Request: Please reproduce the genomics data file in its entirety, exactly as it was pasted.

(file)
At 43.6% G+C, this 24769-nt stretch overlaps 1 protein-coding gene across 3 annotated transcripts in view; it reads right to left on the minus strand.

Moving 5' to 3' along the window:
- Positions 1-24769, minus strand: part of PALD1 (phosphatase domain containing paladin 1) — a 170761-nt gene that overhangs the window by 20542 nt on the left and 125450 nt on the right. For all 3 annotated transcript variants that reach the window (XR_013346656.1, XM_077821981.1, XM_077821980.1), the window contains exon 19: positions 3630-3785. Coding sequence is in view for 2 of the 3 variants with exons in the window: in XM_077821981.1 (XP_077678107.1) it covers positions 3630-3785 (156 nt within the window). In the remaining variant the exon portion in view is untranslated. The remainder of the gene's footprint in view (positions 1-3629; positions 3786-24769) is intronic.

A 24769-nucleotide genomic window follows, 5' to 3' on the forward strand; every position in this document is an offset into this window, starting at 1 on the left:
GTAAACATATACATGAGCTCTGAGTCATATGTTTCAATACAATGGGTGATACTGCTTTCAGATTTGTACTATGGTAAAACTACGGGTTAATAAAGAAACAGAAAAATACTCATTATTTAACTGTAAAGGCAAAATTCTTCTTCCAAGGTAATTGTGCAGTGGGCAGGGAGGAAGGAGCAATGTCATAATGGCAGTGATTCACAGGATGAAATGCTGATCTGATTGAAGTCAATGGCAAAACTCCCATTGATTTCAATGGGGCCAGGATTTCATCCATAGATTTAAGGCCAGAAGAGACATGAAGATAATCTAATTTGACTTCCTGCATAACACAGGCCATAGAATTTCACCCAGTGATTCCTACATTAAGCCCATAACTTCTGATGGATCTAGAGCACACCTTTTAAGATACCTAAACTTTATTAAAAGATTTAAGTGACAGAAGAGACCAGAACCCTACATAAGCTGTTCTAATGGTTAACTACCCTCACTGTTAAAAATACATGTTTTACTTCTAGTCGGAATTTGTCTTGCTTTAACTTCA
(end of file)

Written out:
At 43.6% G+C, this 24769-nt stretch overlaps 1 protein-coding gene across 3 annotated transcripts in view; it reads right to left on the minus strand.

Moving 5' to 3' along the window:
- Positions 1-24769, minus strand: part of PALD1 (phosphatase domain containing paladin 1) — a 170761-nt gene that overhangs the window by 20542 nt on the left and 125450 nt on the right. For all 3 annotated transcript variants that reach the window (XR_013346656.1, XM_077821981.1, XM_077821980.1), the window contains exon 19: positions 3630-3785. Coding sequence is in view for 2 of the 3 variants with exons in the window: in XM_077821981.1 (XP_077678107.1) it covers positions 3630-3785 (156 nt within the window). In the remaining variant the exon portion in view is untranslated. The remainder of the gene's footprint in view (positions 1-3629; positions 3786-24769) is intronic.

A 24769-nucleotide genomic window follows, 5' to 3' on the forward strand; every position in this document is an offset into this window, starting at 1 on the left:
GTAAACATATACATGAGCTCTGAGTCATATGTTTCAATACAATGGGTGATACTGCTTTCAGATTTGTACTATGGTAAAACTACGGGTTAATAAAGAAACAGAAAAATACTCATTATTTAACTGTAAAGGCAAAATTCTTCTTCCAAGGTAATTGTGCAGTGGGCAGGGAGGAAGGAGCAATGTCATAATGGCAGTGATTCACAGGATGAAATGCTGATCTGATTGAAGTCAATGGCAAAACTCCCATTGATTTCAATGGGGCCAGGATTTCATCCATAGATTTAAGGCCAGAAGAGACATGAAGATAATCTAATTTGACTTCCTGCATAACACAGGCCATAGAATTTCACCCAGTGATTCCTACATTAAGCCCATAACTTCTGATGGATCTAGAGCACACCTTTTAAGATACCTAAACTTTATTAAAAGATTTAAGTGACAGAAGAGACCAGAACCCTACATAAGCTGTTCTAATGGTTAACTACCCTCACTGTTAAAAATACATGTTTTACTTCTAGTCGGAATTTGTCTTGCTTTAACTTCA